Welcome to the season of indulgence. Deepavali, more than other Indian festivals, is the time for some heavy indulgence – food wise. While the sheer variety of what is available to eat is staggering, often the problem is also about how much is consumed.

“Usually people eat more than they usually do, during festivals. Especially during Deepavali, where there are sweets of different kinds to sample and, a heavy menu of non-vegetarian food,” says S.M.Chandramohan, head, department of Gastrointestinal Surgery, Madras Medical College.

“Wherever you go, sweets are thrust at you. Not everyone makes sweets at home, sometimes they even offer what has been bought in stores. Then, there is no telling what oil has been used, and whether the hygiene standards have been followed in mass production,” Dr. Chandramohan adds.

Non-vegetarians tend to eat a lot of meat on the day of Deepavali, including a lot of red meat — mutton. Meat in India, especially red meat, tends to be overcooked with spices and masala, all of which can cause gastritis and heart burn, in addition to being a source of high fat. The masala also aggravates the symptoms of ulcer.

“Overeating, combined with poor quality of food, can cause food poisoning with symptoms like indigestion, bloated feeling, vomiting, abdominal pain and loose motions,” he explains.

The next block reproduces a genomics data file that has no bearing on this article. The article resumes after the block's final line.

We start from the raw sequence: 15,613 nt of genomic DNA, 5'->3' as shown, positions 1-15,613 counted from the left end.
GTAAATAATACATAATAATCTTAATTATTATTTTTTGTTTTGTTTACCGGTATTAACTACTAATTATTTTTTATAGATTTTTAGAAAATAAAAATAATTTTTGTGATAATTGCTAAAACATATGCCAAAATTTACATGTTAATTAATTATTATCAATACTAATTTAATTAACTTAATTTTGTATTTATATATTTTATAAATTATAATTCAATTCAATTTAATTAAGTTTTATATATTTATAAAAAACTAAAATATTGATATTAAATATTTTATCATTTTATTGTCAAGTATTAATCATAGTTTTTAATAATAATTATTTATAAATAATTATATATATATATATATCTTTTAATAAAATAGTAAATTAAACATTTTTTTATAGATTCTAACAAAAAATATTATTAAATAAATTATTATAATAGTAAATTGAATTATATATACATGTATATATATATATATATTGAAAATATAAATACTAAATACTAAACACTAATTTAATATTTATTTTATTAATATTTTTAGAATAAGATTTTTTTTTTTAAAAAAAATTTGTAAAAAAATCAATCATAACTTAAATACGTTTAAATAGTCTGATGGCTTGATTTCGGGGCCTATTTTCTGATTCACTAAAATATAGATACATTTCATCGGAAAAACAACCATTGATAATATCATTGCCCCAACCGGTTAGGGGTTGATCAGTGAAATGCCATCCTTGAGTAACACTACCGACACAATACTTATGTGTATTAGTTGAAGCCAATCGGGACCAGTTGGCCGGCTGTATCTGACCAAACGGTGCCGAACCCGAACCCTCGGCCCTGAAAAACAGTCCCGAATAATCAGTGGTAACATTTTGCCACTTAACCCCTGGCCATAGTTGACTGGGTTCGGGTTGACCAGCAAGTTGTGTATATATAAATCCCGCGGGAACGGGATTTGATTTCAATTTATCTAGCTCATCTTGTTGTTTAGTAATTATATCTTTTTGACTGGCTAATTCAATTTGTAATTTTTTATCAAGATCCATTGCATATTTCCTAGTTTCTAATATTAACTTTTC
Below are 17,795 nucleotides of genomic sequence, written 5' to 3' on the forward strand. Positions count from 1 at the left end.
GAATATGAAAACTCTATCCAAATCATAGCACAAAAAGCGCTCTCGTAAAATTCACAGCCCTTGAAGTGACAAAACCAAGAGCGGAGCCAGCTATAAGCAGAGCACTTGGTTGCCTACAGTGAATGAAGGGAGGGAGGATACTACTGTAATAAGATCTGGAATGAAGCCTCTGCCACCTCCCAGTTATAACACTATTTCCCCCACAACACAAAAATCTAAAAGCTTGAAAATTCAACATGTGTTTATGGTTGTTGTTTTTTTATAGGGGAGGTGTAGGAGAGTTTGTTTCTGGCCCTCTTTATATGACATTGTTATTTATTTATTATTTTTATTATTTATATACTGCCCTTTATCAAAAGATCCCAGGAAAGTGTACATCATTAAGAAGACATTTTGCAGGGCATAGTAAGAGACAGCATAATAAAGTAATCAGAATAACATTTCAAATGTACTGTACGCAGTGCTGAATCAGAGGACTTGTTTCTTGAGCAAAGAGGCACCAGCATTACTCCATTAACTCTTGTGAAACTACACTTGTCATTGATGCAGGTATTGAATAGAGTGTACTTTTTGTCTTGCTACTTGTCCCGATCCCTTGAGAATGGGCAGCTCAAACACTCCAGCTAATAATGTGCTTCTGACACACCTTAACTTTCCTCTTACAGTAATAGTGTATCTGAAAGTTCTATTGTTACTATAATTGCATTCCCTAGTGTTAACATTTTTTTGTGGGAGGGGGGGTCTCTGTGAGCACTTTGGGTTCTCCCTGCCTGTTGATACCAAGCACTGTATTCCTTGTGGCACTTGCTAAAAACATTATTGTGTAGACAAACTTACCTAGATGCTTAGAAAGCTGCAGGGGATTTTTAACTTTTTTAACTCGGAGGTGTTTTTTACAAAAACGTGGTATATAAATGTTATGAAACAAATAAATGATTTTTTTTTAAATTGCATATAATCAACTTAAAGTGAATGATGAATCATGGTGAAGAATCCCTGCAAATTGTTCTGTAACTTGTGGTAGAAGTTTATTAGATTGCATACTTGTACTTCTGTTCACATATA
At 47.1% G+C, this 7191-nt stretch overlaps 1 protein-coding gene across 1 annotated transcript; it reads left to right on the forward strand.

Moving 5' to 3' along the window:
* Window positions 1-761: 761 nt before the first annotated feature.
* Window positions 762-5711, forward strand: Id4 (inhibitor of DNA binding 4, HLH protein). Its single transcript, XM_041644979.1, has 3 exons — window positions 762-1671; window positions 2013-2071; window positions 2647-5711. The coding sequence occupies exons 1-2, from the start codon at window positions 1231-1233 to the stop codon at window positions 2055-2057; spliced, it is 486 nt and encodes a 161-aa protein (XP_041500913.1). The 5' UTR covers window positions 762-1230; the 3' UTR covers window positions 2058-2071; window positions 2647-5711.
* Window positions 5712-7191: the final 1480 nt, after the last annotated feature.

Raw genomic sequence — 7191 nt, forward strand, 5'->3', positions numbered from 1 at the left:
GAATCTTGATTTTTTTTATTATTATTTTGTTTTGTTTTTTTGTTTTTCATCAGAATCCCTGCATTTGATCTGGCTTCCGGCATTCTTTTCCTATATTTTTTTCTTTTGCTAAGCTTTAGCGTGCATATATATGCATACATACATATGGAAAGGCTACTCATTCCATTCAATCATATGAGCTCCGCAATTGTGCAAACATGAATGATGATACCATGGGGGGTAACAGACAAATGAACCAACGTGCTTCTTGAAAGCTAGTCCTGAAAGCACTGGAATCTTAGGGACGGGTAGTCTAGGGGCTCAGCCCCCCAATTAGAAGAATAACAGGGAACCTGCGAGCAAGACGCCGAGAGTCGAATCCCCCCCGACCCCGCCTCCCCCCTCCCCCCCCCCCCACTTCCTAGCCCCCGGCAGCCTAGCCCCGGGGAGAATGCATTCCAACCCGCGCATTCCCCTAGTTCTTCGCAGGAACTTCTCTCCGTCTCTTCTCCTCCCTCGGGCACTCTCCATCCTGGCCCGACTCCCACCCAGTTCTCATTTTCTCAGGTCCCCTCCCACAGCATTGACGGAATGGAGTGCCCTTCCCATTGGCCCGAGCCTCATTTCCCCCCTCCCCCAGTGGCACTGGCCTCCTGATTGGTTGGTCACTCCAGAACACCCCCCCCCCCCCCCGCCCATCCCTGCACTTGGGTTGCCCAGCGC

Parents have to be careful that children do not touch food immediately after playing with fire crackers. Even the wrappers contain traces of the gunpowder and can cause poisoning if the hands are not washed properly.

Diabetology clinics are flooded with people who have awry blood sugar levels on the morning after, V.Mohan, diabetologist, and chairman, Dr. Mohan's Diabetes Speciality Centre, says. “Healthy sweet options, sugar-free, are now available. If you must eat, eat sugar-free sweets,” he adds. It is not wise for diabetics to miss medication.

A healthy trend that he has noticed this year is that boxes of nuts and dry fruits are increasingly taking the place of sweet boxes.

“Though high in calories, most nuts (almonds, walnuts, even ground nuts) are high in mono-unsaturated fatty acids that do not increase bad cholesterol.” He also suggests that fruit baskets be given as gifts during the festive season.

The message then, this Deepavali would be to eat in moderation, and indulge, but mildly. To do nothing at all would be quite criminal, for after all it is the festive season.